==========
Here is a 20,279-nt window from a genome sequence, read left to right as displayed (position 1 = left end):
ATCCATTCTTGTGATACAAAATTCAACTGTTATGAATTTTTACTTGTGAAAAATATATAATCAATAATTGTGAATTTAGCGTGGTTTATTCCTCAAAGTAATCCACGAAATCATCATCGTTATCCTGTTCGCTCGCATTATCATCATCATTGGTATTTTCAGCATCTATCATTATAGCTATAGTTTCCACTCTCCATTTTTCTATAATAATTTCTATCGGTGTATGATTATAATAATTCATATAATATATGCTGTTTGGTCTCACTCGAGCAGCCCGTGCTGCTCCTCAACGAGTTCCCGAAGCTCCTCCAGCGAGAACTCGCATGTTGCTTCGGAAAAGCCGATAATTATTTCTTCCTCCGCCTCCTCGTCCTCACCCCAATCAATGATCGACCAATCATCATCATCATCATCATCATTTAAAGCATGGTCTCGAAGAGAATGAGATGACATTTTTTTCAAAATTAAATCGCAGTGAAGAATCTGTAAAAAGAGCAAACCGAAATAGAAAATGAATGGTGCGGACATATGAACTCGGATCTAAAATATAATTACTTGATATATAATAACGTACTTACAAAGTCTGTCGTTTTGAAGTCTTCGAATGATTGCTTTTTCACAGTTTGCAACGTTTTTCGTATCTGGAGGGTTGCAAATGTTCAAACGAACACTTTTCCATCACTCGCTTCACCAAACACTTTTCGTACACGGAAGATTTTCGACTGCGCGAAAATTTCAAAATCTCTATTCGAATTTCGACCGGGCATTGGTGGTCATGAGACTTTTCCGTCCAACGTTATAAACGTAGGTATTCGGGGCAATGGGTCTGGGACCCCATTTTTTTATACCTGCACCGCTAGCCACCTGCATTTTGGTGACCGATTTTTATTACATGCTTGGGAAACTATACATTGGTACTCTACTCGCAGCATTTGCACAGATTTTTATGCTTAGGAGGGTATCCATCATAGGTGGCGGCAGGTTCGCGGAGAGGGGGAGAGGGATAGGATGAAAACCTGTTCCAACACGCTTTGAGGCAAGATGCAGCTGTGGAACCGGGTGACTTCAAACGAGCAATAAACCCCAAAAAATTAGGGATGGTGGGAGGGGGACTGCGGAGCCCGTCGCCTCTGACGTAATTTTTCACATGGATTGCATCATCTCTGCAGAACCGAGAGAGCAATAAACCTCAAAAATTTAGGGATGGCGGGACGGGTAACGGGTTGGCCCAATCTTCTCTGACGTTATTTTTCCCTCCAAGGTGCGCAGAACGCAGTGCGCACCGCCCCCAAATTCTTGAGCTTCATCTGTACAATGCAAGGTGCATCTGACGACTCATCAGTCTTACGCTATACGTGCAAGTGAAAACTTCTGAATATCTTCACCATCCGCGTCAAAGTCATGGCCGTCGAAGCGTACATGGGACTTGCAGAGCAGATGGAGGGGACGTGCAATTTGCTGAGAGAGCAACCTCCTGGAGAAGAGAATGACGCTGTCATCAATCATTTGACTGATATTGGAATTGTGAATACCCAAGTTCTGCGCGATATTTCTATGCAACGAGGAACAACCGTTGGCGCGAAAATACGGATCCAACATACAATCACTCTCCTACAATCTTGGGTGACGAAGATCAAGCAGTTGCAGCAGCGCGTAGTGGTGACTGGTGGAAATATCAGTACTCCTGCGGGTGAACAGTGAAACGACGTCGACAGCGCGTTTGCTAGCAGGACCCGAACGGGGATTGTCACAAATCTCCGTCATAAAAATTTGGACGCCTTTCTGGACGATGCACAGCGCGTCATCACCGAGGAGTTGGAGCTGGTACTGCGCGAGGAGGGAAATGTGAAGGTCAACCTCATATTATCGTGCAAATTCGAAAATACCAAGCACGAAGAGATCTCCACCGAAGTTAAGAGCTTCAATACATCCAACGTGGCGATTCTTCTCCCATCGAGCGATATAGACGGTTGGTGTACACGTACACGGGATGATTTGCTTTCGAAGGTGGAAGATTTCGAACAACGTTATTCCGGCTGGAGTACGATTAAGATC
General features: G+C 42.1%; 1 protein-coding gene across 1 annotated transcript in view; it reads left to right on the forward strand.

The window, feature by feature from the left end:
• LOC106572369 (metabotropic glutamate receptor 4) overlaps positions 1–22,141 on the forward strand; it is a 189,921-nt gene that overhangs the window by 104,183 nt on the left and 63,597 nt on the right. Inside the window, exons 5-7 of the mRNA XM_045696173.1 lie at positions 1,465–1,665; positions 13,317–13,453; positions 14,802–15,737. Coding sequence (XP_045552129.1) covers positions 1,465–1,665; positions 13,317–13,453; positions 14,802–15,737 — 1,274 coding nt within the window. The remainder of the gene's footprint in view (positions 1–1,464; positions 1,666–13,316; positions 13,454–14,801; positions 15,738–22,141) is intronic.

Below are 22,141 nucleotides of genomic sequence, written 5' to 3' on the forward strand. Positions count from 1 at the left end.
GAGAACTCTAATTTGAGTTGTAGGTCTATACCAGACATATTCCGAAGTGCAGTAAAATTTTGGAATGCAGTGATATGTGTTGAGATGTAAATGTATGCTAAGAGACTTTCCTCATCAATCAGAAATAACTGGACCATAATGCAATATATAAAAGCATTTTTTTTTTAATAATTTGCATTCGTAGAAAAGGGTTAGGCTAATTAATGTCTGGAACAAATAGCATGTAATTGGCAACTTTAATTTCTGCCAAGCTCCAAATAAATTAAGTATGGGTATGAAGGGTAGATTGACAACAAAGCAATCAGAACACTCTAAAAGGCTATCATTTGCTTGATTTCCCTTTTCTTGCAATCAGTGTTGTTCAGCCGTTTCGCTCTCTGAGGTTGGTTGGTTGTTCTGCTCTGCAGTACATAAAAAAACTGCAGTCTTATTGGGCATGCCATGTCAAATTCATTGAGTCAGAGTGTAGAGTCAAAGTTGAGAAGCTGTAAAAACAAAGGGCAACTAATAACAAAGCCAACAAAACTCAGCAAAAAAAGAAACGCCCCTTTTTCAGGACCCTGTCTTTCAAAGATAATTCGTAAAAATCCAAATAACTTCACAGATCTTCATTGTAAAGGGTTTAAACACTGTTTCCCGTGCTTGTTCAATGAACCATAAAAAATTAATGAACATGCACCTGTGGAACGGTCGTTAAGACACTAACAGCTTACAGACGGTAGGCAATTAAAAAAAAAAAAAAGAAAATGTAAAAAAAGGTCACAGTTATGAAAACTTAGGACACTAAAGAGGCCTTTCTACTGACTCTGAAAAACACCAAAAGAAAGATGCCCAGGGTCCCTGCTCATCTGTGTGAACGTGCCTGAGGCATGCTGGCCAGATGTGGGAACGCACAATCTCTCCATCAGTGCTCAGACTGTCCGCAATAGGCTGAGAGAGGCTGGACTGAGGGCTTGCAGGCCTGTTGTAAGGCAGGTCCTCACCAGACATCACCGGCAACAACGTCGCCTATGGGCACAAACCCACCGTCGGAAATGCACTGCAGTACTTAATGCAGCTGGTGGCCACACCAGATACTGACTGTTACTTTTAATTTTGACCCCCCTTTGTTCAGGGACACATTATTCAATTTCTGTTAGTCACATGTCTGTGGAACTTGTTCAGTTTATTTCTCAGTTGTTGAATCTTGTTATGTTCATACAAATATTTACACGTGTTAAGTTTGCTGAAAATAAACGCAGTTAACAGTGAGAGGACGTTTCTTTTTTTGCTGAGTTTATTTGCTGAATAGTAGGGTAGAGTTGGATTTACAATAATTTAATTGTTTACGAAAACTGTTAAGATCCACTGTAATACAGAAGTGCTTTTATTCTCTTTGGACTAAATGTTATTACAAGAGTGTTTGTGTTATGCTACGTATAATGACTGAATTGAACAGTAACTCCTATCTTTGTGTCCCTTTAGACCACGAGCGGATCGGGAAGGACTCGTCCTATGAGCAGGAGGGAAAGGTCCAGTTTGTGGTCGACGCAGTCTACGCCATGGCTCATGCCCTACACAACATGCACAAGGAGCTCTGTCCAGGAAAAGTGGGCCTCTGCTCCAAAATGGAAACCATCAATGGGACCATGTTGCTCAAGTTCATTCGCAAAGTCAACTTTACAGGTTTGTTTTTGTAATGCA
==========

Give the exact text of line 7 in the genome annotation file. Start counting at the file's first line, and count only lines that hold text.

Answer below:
GAGAACTCTAATTTGAGTTGTAGGTCTATACCAGACATATTCCGAAGTGCAGTAAAATTTTGGAATGCAGTGATATGTGTTGAGATGTAAATGTATGCTAAGAGACTTTCCTCATCAATCAGAAATAACTGGACCATAATGCAATATATAAAAGCATTTTTTTTTTAATAATTTGCATTCGTAGAAAAGGGTTAGGCTAATTAATGTCTGGAACAAATAGCATGTAATTGGCAACTTTAATTTCTGCCAAGCTCCAAATAAATTAAGTATGGGTATGAAGGGTAGATTGACAACAAAGCAATCAGAACACTCTAAAAGGCTATCATTTGCTTGATTTCCCTTTTCTTGCAATCAGTGTTGTTCAGCCGTTTCGCTCTCTGAGGTTGGTTGGTTGTTCTGCTCTGCAGTACATAAAAAAACTGCAGTCTTATTGGGCATGCCATGTCAAATTCATTGAGTCAGAGTGTAGAGTCAAAGTTGAGAAGCTGTAAAAACAAAGGGCAACTAATAACAAAGCCAACAAAACTCAGCAAAAAAAGAAACGCCCCTTTTTCAGGACCCTGTCTTTCAAAGATAATTCGTAAAAATCCAAATAACTTCACAGATCTTCATTGTAAAGGGTTTAAACACTGTTTCCCGTGCTTGTTCAATGAACCATAAAAAATTAATGAACATGCACCTGTGGAACGGTCGTTAAGACACTAACAGCTTACAGACGGTAGGCAATTAAAAAAAAAAAAAAGAAAATGTAAAAAAAGGTCACAGTTATGAAAACTTAGGACACTAAAGAGGCCTTTCTACTGACTCTGAAAAACACCAAAAGAAAGATGCCCAGGGTCCCTGCTCATCTGTGTGAACGTGCCTGAGGCATGCTGGCCAGATGTGGGAACGCACAATCTCTCCATCAGTGCTCAGACTGTCCGCAATAGGCTGAGAGAGGCTGGACTGAGGGCTTGCAGGCCTGTTGTAAGGCAGGTCCTCACCAGACATCACCGGCAACAACGTCGCCTATGGGCACAAACCCACCGTCGGAAATGCACTGCAGTACTTAATGCAGCTGGTGGCCACACCAGATACTGACTGTTACTTTTAATTTTGACCCCCCTTTGTTCAGGGACACATTATTCAATTTCTGTTAGTCACATGTCTGTGGAACTTGTTCAGTTTATTTCTCAGTTGTTGAATCTTGTTATGTTCATACAAATATTTACACGTGTTAAGTTTGCTGAAAATAAACGCAGTTAACAGTGAGAGGACGTTTCTTTTTTTGCTGAGTTTATTTGCTGAATAGTAGGGTAGAGTTGGATTTACAATAATTTAATTGTTTACGAAAACTGTTAAGATCCACTGTAATACAGAAGTGCTTTTATTCTCTTTGGACTAAATGTTATTACAAGAGTGTTTGTGTTATGCTACGTATAATGACTGAATTGAACAGTAACTCCTATCTTTGTGTCCCTTTAGACCACGAGCGGATCGGGAAGGACTCGTCCTATGAGCAGGAGGGAAAGGTCCAGTTTGTGGTCGACGCAGTCTACGCCATGGCTCATGCCCTACACAACATGCACAAGGAGCTCTGTCCAGGAAAAGTGGGCCTCTGCTCCAAAATGGAAACCATCAATGGGACCATGTTGCTCAAGTTCATTCGCAAAGTCAACTTTACAGGTTTGTTTTTGTAATGCA